IMF Economist Ponders on Bitcoin Blockchain's Role in Banking

The International Monetary Fund (IMF) has published an article in Finance and Development magazine that examines the case for bitcoin's blockchain technology and suggests that while the technology might have been built to "avoid banks" it could have benefits for the banking and trading sectors.
Authored by Andreas Adriano, a senior communications officer in the IMF’s communications department, and Hunter Monroe, a senior economist in the IMF’s monetary and capital markets department, the piece, titled "The Internet of Trust" provides an overview of bitcoin's history, its underlying blockchain technology and the potential uses of both.
Unsurprisingly, the article leans towards the financial sector and ponders whether blockchain tech could make payments and trade settlements cheaper and simpler.
Warning that some people view bitcoin as a Ponzi scheme, the authors say: "Bitcoin – or more precisely, the underlying technology that allows it to function, called distributed ledgers, or blockchain – could allow what many see as radical rewiring of the financial sector."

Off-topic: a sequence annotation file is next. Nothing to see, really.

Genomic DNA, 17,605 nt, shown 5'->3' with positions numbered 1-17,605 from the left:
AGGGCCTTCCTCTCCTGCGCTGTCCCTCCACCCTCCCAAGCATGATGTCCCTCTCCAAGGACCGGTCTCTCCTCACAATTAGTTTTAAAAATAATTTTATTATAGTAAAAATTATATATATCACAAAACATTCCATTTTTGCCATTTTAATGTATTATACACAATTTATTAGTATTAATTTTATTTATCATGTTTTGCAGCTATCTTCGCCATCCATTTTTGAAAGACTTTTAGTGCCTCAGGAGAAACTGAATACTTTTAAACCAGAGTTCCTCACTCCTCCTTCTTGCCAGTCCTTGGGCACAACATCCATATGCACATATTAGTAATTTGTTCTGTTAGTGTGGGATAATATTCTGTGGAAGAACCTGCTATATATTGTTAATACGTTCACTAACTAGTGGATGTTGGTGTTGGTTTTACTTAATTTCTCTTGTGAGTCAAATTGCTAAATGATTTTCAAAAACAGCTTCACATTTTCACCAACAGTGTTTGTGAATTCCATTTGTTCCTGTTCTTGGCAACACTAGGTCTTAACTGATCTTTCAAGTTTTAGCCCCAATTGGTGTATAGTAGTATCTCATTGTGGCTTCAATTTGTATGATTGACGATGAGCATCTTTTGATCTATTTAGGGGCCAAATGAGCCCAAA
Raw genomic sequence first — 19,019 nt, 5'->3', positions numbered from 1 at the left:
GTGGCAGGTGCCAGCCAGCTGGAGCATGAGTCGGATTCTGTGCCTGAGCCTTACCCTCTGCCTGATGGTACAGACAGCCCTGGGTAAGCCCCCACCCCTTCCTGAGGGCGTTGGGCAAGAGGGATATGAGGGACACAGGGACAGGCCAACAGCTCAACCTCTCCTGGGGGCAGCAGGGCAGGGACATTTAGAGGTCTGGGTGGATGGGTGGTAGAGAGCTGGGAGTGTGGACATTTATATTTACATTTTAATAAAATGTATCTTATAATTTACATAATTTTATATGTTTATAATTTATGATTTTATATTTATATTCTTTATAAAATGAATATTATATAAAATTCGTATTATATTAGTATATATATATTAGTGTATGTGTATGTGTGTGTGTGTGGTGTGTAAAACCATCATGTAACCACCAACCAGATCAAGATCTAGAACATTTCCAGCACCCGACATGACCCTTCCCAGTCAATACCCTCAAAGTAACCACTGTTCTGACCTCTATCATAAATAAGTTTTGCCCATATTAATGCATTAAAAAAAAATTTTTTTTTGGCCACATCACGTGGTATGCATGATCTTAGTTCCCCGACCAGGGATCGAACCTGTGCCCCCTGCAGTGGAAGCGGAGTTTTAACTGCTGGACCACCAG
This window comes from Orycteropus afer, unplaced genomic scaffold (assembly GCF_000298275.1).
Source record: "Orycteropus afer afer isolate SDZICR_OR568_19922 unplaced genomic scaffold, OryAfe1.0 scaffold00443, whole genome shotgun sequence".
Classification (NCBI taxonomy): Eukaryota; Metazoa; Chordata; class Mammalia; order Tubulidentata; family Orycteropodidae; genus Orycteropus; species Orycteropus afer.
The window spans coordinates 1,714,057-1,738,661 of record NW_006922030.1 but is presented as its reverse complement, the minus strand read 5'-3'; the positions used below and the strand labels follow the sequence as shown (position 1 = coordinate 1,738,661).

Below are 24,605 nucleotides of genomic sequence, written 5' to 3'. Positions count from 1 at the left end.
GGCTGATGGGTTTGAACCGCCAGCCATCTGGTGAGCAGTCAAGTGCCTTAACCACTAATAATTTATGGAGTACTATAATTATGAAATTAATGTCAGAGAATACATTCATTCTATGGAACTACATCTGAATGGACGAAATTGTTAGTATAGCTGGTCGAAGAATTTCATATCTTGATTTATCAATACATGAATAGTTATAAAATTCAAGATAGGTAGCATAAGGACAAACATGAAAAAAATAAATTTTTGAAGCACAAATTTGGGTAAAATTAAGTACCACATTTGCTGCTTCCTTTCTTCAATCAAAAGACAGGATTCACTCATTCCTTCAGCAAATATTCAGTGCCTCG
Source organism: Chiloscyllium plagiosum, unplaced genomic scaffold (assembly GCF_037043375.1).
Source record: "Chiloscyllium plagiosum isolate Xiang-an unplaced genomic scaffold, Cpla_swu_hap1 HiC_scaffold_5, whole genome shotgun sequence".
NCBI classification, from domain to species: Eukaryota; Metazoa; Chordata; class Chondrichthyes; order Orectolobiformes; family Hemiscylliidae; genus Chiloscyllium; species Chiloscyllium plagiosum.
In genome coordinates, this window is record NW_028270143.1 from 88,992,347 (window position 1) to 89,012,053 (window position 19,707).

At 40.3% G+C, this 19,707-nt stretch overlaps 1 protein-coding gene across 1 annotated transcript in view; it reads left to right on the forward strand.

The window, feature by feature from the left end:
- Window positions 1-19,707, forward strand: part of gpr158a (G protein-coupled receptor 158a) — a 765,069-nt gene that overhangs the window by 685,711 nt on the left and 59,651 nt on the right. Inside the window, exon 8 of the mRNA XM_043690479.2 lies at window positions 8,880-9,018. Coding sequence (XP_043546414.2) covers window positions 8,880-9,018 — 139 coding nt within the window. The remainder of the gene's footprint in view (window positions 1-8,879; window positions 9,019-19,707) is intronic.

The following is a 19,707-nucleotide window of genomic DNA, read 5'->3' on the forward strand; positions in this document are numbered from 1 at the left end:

More intended as a primer to the technology than any form of guidance, the piece avoids making any strong commitments for or against, but it does at least provide an open-minded presentation of the facts; clearly explaining why bitcoin is viewed as a tech revolution and quoting the likes of Marc Andreessen on its potential impact.
The European Central Bank's director general of market infrastructure and payments, Marc Bayle, is quoted to temper the piece's tone.
Asked whether the blockchain can really live up to its promise and speed up the world of finance, he says: "There’s nothing in the current technologies preventing instant settlement. The problem is the structure of markets."
In conclusion, the article is neutral, saying: "It is probably too early to say whether blockchain is 'the next Internet' or just an incremental evolution", but it ends on a positive note with:
"The blockchain game is only beginning."